officials and Nassau social services, charging the government's temporary
housing programs were discriminatory and violated the federal Americans with
Disabilities Act.

Last month, more than two years after the apartment she rented was sold and she
first sought shelter, Regan reached a comprehensive agreement with state and
county officials.

Under the deal, the agencies pledged to reform the temporary housing program,
making it more responsive to the needs of disabled clients - and scrapping the
ban on personal care services in shelters, Briglio said.

The suit had named Brian Wing, commissioner of the state Office of Temporary and
Disability Assistance, state Health Commissioner Antonia C. Novello and Nassau
County Social Services Commissioner Robert Sherman.

"We didn't solve the larger problem of permanent housing and the lack of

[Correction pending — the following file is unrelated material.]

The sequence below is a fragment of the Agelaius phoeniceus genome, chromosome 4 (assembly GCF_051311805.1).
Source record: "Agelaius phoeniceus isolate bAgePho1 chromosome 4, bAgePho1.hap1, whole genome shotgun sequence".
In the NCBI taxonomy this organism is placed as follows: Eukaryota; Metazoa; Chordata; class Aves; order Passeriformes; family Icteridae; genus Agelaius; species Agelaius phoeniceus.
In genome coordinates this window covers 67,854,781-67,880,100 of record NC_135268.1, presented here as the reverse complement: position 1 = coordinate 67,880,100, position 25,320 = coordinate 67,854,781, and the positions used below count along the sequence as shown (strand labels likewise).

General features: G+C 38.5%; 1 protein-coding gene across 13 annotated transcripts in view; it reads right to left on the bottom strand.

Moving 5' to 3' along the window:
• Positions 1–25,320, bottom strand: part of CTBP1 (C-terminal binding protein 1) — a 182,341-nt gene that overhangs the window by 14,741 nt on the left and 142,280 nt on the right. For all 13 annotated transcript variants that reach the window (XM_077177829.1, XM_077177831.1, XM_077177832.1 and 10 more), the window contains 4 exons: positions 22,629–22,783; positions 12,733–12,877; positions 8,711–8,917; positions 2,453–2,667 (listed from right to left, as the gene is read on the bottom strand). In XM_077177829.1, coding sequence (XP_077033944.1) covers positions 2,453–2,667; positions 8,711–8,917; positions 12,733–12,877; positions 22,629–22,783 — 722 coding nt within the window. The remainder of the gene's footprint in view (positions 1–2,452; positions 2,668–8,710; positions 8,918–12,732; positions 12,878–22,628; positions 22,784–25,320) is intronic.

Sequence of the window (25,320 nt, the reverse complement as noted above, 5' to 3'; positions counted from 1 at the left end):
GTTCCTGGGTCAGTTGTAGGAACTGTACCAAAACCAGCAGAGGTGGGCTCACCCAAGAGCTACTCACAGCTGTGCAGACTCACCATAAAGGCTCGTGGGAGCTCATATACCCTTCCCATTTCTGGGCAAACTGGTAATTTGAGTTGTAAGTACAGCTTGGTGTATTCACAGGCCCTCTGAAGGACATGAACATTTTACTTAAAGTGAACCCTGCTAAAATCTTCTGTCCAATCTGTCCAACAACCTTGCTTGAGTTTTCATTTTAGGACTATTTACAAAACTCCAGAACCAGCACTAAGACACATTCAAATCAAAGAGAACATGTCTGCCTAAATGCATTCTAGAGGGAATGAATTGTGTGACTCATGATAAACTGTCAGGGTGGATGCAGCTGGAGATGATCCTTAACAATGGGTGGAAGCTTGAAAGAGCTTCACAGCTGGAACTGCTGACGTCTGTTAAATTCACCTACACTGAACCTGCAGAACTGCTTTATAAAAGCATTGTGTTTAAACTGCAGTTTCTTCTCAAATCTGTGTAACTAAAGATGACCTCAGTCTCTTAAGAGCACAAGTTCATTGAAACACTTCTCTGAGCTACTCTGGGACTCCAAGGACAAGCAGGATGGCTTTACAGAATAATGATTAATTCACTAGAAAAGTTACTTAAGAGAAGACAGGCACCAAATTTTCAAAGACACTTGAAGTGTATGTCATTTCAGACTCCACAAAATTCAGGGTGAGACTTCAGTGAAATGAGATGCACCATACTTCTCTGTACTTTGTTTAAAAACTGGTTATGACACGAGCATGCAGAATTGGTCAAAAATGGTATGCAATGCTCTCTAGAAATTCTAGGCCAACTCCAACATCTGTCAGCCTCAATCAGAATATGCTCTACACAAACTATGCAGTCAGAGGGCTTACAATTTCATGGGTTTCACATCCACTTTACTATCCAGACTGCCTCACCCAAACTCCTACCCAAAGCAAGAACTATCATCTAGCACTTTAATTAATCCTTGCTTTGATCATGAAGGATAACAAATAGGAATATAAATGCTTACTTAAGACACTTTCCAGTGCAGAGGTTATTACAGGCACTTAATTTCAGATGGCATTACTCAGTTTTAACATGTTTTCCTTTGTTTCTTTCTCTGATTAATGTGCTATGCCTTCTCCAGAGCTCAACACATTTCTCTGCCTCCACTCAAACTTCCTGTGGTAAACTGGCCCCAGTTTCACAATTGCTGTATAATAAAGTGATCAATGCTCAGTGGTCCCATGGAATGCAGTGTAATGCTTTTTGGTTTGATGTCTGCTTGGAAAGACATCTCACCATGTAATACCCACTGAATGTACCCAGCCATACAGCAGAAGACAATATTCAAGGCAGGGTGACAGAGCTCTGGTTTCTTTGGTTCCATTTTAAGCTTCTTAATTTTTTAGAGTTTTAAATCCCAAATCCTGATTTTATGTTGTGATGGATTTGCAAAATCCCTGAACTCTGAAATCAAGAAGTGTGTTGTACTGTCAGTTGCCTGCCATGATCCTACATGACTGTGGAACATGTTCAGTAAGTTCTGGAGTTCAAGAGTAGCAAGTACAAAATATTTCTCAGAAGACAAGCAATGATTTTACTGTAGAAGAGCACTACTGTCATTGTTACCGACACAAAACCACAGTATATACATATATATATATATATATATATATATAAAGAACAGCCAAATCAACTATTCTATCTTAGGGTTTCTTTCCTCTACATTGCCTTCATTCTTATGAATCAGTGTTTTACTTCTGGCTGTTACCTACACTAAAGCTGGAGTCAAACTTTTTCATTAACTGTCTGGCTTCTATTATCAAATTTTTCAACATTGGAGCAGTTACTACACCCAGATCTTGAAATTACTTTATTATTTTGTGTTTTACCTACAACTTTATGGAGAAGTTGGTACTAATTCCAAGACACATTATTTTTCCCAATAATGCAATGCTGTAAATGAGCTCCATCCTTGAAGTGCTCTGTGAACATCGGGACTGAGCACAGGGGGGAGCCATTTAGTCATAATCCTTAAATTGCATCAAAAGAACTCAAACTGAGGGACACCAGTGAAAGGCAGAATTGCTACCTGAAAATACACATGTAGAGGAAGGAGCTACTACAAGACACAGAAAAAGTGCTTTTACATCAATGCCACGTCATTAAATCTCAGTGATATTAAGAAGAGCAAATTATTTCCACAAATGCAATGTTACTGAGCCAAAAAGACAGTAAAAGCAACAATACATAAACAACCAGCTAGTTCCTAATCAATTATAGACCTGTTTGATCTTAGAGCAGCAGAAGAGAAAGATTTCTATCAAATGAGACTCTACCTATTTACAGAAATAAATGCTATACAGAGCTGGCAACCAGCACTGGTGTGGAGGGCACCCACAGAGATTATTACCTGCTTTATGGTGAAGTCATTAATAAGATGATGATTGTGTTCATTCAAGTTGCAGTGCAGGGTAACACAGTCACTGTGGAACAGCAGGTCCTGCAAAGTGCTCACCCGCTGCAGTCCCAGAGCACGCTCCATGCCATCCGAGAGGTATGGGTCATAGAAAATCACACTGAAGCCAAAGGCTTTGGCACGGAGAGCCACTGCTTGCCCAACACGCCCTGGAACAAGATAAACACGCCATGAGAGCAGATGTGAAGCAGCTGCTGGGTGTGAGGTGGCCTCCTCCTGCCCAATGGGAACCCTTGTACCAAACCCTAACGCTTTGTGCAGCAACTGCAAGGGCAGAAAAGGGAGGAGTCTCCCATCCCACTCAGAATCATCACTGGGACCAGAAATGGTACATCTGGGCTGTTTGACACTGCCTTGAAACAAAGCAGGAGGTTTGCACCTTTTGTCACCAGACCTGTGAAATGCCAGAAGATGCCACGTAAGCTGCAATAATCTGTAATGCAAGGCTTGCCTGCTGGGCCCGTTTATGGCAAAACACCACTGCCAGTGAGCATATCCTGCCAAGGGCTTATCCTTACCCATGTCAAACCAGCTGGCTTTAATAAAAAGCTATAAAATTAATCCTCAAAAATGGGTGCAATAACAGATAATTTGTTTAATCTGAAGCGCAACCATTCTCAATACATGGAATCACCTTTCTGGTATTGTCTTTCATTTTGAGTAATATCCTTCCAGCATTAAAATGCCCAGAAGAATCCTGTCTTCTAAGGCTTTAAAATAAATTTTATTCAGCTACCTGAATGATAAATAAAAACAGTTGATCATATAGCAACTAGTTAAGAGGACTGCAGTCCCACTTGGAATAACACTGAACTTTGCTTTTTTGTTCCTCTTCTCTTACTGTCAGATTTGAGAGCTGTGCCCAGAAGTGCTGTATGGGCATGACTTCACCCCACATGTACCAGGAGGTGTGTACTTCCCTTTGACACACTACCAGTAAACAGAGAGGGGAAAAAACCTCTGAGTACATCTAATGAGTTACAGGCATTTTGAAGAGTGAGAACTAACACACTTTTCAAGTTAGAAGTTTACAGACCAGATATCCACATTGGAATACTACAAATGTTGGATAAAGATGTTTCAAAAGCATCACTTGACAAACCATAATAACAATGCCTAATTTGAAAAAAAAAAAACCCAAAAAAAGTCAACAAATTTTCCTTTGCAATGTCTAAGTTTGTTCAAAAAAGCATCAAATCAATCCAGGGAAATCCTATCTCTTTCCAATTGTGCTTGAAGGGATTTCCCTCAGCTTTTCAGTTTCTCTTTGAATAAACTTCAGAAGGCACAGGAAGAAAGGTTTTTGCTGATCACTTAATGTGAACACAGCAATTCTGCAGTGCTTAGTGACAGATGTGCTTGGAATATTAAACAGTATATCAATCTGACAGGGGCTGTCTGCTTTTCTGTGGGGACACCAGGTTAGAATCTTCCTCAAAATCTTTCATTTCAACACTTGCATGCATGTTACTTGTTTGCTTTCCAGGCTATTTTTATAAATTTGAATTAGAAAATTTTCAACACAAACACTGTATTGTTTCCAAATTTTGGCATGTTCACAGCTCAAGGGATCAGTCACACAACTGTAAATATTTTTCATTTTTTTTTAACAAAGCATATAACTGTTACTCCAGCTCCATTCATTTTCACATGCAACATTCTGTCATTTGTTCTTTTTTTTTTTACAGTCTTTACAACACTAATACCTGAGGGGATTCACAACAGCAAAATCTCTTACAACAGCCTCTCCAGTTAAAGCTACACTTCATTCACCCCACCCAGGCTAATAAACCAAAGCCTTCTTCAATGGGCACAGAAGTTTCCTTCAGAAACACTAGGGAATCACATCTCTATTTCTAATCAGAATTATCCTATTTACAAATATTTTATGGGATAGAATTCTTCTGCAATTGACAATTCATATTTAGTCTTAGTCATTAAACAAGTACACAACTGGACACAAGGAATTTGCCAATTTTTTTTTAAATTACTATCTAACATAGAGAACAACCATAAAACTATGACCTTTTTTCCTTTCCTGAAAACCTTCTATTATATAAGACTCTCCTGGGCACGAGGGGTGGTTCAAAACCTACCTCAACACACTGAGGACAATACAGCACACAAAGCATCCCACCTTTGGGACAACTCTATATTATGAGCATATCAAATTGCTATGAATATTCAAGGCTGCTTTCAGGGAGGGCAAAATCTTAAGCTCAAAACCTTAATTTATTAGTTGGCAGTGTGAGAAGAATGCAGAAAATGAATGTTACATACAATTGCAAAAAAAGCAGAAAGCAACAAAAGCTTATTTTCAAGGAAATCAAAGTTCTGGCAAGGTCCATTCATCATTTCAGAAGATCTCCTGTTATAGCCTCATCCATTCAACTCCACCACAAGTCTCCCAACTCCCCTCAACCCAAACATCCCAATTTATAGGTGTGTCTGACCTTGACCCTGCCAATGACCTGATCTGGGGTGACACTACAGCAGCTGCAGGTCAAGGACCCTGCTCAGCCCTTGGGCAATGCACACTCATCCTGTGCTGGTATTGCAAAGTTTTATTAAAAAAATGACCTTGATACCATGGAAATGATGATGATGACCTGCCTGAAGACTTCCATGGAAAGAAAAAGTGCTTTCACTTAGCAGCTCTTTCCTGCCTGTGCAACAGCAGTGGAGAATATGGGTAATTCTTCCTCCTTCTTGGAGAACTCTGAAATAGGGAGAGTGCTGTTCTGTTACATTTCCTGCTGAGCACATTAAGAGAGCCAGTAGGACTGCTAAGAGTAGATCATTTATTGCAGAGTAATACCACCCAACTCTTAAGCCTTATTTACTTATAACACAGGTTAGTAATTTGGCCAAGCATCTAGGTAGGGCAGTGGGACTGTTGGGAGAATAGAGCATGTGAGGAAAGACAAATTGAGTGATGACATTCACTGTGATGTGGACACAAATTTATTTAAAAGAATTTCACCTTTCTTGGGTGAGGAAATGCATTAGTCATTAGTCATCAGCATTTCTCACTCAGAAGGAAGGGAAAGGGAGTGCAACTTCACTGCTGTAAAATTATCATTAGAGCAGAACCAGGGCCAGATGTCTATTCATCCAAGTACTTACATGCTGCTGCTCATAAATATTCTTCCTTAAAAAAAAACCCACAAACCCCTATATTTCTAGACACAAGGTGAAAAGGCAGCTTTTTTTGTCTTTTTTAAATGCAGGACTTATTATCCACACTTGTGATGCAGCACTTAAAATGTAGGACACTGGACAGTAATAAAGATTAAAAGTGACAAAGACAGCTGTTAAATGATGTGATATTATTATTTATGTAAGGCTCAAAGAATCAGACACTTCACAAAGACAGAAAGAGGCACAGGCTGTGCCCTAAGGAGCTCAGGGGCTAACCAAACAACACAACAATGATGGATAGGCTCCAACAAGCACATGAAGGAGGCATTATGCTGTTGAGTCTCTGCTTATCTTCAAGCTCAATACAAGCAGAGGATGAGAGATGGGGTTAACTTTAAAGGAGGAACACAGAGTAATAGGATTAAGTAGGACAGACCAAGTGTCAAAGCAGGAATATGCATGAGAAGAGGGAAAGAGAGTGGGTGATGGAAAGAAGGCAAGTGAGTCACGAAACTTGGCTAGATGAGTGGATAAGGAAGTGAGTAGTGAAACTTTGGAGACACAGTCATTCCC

accessible permanent housing for people who are disabled," Briglio said. "She is
still stuck and hasn't found anything. But we are well on our way to creating a
system of temporary housing that is fair, and provides her equal opportunities."

Regan has been sleeping in her car when she doesn't have a motel room; she meets
her personal care aide at street corners and uses public facilities to bathe.

The living situation has taken a toll on her already precarious health, she
said, aggravating the MS she has lived with for the last two decades.

"Two years ago I could put my own shoes and socks on - now I can no longer do
that," Regan said last week, sitting in her car, a file of social services